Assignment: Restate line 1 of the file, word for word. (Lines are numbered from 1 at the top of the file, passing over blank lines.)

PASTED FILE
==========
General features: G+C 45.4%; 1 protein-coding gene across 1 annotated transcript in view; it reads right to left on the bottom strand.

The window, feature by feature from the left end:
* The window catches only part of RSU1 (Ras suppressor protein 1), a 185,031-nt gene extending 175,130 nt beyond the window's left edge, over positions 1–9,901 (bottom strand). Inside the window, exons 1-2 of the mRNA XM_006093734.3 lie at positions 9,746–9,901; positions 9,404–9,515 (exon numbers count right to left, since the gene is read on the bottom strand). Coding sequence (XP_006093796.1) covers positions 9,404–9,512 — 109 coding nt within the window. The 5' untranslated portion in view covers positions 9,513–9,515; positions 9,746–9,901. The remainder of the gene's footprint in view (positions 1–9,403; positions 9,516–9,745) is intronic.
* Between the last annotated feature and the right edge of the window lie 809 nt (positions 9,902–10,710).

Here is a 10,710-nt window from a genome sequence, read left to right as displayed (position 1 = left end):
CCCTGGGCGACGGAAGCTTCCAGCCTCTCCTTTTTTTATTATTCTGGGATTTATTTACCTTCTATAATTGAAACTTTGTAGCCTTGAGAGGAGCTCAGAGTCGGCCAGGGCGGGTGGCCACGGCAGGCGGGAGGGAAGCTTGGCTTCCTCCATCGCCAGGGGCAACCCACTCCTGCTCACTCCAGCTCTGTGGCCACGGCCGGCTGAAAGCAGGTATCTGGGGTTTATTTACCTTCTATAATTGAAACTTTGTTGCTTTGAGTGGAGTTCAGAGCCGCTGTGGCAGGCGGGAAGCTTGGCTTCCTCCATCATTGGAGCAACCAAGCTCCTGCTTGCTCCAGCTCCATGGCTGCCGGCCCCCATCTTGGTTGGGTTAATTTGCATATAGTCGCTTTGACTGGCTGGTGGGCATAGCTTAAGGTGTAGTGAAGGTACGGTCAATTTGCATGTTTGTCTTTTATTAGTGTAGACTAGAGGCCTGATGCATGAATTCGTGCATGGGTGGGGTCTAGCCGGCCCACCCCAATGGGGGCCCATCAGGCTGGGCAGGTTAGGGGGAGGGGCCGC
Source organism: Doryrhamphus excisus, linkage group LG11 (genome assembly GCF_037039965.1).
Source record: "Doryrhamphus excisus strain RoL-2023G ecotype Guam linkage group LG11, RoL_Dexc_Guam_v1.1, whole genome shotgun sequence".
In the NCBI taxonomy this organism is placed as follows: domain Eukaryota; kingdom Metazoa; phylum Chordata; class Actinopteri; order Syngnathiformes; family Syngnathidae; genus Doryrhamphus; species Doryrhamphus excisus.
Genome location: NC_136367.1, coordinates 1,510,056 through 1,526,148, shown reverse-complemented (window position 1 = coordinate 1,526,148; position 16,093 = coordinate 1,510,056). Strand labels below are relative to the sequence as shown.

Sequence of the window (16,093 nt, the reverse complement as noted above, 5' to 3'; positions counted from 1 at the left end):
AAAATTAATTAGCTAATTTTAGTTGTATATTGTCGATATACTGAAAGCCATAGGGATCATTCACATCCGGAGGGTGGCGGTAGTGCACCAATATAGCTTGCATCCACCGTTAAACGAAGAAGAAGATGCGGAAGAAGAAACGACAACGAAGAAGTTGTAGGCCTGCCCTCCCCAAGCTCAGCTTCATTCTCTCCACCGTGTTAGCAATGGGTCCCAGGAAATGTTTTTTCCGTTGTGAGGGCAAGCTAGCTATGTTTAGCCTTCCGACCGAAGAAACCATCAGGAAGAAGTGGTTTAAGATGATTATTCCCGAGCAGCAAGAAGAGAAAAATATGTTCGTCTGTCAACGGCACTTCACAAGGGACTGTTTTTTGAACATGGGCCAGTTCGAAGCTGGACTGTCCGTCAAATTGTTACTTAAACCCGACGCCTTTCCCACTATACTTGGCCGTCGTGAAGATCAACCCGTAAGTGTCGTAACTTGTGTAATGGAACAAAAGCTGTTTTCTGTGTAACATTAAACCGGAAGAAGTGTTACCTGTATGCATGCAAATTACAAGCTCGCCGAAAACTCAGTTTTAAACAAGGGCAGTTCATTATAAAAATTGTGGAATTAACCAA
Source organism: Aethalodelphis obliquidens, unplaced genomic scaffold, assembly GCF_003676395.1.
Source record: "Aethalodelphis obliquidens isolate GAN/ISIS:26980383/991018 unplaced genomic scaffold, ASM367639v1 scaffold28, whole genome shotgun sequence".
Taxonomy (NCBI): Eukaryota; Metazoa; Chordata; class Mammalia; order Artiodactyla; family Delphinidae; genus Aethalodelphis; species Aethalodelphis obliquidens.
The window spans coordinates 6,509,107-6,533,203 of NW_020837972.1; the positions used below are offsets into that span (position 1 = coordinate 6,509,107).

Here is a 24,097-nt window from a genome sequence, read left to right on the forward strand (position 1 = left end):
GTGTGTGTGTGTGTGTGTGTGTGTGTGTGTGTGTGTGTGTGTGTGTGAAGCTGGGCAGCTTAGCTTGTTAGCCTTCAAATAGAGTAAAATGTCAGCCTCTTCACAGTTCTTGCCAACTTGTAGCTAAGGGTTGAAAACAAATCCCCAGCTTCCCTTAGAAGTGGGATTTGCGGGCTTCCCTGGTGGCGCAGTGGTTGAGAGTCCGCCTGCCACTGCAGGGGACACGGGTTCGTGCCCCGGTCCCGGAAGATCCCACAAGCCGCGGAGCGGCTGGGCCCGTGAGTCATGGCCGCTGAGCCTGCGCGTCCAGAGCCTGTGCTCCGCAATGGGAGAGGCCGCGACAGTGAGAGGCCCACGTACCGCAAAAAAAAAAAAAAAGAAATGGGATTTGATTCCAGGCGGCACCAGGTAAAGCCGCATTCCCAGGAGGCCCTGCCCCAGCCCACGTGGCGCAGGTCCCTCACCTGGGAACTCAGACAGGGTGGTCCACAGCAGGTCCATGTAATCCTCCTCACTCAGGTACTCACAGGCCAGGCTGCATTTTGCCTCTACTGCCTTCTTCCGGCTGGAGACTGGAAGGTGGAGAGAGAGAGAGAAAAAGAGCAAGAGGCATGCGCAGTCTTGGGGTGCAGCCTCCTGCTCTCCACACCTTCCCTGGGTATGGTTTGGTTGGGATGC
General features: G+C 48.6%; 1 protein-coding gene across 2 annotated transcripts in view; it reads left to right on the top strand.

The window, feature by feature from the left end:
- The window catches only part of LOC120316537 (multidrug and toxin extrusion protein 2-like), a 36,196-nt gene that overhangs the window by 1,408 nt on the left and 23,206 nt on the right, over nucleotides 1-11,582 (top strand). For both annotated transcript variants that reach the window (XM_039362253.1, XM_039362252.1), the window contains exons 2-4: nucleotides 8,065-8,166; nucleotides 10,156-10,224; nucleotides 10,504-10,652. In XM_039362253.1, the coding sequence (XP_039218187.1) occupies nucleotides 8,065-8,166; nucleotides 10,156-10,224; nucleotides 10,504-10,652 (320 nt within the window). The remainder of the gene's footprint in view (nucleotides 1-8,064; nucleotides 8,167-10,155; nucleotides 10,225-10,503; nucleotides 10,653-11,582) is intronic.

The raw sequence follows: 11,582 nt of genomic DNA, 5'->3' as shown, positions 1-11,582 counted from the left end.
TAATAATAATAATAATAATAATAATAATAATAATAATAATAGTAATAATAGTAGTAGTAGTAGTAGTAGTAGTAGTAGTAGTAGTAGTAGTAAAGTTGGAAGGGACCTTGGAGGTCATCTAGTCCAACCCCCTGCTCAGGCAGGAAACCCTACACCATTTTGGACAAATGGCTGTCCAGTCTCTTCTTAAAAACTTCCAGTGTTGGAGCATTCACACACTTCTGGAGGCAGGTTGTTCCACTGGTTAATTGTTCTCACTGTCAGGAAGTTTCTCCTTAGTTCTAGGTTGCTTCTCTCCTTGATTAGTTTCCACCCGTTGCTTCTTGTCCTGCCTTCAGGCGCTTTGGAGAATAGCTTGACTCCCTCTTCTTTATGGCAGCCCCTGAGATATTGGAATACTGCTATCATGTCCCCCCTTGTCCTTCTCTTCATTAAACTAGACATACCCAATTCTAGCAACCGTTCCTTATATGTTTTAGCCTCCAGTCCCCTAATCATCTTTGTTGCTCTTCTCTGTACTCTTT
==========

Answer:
General features: G+C 45.4%; 1 protein-coding gene across 1 annotated transcript in view; it reads right to left on the bottom strand.